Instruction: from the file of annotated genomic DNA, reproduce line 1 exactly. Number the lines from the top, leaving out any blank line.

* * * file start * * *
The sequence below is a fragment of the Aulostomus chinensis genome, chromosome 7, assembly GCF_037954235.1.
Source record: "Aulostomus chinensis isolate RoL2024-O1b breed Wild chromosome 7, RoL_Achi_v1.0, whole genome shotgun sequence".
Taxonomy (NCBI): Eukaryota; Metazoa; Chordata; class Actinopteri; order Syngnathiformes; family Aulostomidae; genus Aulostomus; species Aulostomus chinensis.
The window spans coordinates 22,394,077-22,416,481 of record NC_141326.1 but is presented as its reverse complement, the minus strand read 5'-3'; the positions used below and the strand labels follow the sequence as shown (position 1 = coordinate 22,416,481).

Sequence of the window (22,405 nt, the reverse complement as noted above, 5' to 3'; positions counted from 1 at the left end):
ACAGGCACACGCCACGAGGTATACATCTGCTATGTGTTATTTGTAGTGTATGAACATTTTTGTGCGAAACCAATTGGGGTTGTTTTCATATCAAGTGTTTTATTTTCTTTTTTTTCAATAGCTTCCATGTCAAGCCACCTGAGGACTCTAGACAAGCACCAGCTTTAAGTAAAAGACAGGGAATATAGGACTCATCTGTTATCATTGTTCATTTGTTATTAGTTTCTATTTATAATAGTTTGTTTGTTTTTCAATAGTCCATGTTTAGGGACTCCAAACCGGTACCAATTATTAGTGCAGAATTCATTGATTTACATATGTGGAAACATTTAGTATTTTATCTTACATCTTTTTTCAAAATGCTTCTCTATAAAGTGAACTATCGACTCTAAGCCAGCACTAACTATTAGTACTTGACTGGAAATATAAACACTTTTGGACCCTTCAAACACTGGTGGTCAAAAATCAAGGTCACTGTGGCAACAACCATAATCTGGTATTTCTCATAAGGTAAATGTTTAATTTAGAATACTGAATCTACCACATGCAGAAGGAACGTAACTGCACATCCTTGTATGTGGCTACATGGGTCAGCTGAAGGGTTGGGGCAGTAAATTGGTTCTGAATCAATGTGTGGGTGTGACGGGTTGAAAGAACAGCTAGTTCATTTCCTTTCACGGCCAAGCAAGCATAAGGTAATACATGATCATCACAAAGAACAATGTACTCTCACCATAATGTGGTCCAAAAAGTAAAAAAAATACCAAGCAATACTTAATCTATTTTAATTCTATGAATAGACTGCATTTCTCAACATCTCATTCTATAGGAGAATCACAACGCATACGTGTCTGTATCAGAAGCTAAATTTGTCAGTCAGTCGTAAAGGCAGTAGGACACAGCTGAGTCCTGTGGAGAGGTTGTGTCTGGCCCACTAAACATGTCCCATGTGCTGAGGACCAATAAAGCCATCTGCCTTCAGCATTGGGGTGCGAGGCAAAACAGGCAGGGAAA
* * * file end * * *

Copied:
The sequence below is a fragment of the Aulostomus chinensis genome, chromosome 7, assembly GCF_037954235.1.